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No time to wait: evaluating the fight against ‘Drugmageddon’


This week, the UK’s Chief Medical Officer, Sally Davies, called for an Extinction Rebellion-style campaign to raise awareness of antimicrobial resistance (AMR). This followed a breakthrough report published by the UN’s Interagency Coordination Group on Antimicrobial Resistance (IACG) which emphasised that AMR is a global crisis that has the potential to reverse a century of progress in public health and might have a disastrous impact within a generation unless urgent action is taken.

A global challenge

One Health, IACG recommendations and the Sustainable Development Goals

Drug-resistant diseases already cause at least 700,000 deaths globally a year, including 230,000 deaths from multidrug-resistant tuberculosis, a figure that could increase (under the most alarming scenarios) to 10 million deaths globally per year by 2050 without an urgent and substantial effort to contain AMR. Because the drivers of AMR lie in humans, animals, plants, food and the environment, a sustained and global ‘One Health’ response is essential to engage and unite all stakeholders around a shared vision and goals. The IACG report underlines the importance of the Global Action Plan on AMR adopted by the World Health Assembly in Geneva in May 2015, which has been translated into multiple national action plans. While plans might exist on paper, however, the real challenge lies in translating plans into sustainable responses at country level.

The UK’s role

Through the Fleming Fund, the UK government has made combating AMR a central pillar of its Global Health Security Agenda. The Fund, overseen by the Department of Health and Social Care, is a significant £265 million investment over five years to tackle AMR in 24 low- and middle-income countries. Its focus is on strengthening AMR surveillance systems, across human and animal health at country and regional level to generate relevant data on AMR (as well as on antimicrobial use and consumption) that is shared nationally and globally, and which in turn results in measurable changes in practice and policy around the use of antimicrobials. The premise being that until laboratories around the world have the diagnostic capacity to detect and measure resistance, decision-makers will not have the evidence needed to respond to what IACG Director Haileyesus Getahun describes as the AMR ‘silent tsunami’.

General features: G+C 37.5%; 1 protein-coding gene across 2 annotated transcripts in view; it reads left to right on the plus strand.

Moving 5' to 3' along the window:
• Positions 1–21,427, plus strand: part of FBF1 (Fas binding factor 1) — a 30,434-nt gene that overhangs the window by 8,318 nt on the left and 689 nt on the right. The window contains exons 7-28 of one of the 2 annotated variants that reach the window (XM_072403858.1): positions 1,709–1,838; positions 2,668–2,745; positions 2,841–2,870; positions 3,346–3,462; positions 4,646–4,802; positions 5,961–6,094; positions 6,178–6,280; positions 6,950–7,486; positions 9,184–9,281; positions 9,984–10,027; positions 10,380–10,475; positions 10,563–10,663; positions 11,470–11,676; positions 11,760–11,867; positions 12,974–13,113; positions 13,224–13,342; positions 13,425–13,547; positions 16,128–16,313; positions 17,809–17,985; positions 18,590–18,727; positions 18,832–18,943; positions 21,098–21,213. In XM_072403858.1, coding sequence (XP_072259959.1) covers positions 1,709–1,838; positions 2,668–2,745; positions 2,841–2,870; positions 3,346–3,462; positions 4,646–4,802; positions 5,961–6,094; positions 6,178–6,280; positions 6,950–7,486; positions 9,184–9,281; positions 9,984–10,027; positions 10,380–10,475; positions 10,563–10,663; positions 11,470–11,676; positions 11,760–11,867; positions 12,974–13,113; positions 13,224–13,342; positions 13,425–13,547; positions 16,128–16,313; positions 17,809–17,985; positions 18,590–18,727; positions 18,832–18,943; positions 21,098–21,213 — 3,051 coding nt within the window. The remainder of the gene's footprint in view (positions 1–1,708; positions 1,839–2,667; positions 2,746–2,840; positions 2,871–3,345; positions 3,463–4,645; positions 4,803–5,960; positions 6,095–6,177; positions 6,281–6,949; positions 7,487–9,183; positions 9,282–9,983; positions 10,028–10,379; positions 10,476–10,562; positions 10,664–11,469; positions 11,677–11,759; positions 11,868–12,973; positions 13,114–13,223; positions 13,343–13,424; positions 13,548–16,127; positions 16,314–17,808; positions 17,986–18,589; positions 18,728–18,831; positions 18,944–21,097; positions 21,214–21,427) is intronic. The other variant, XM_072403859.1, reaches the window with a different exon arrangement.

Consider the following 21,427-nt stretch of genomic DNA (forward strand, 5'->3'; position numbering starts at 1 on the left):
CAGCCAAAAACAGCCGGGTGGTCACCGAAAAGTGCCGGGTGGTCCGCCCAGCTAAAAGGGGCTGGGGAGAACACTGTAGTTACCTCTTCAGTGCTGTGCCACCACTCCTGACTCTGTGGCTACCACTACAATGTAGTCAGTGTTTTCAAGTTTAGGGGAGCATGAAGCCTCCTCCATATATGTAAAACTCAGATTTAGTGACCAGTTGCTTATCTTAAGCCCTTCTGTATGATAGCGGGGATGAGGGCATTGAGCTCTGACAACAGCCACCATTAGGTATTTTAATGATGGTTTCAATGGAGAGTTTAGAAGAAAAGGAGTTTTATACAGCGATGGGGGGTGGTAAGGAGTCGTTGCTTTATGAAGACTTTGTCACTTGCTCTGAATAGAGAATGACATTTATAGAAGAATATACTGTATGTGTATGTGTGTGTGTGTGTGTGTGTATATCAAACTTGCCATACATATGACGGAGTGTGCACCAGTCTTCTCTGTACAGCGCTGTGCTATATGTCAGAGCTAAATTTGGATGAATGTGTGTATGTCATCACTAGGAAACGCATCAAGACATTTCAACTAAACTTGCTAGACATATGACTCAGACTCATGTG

Evaluating the link between evidence and policy change

As evaluation supplier for the Fleming Fund, one of Itad’s roles is to assess the Fund’s plausible contribution to changes in policy, regulations, attitude and practice around the use of antibiotics, through the generation of more and higher quality data on AMR. Clearly, this is not an automatic process. Generating more and better data does not necessarily mean this data will be shared, read or used, that its implications will be easily understood, or that the issue will be prioritised amongst the plethora of other national goals and priorities. As we have learnt from other evaluations, the impact pathway between evidence and policy change is context-driven, but there are clear mechanisms that underpin evidence-informed policymaking. Ensuring civil servants have access to more and better data, as well as the necessary skills to interpret such data and weigh up which evidence sources are most reliable is important but won’t alone result in policy change if there is no political space to bring evidence into decision-making, and no incentives for senior decision-makers to care about that evidence.

It is clear that a critical measure of success in the fight against ‘drug-mageddon’ will be effective coherence and alignment of global efforts across all five of the AMR GAP strategic objectives (including increased awareness, strengthened knowledge, reduced incidence of infection, optimised use of antibiotics and an economic case for sustainable investment). There is clearly an urgent need to shape the global AMR agenda to stimulate the generation of evidence and support its translation and dissemination into policy change and effective interventions. We hope that robust evaluation and adaptive management approaches which foster thinking around how and why policy change happens will support an effectively implemented and joined-up agenda to combat a global AMR emergency akin to a ‘climate emergency’.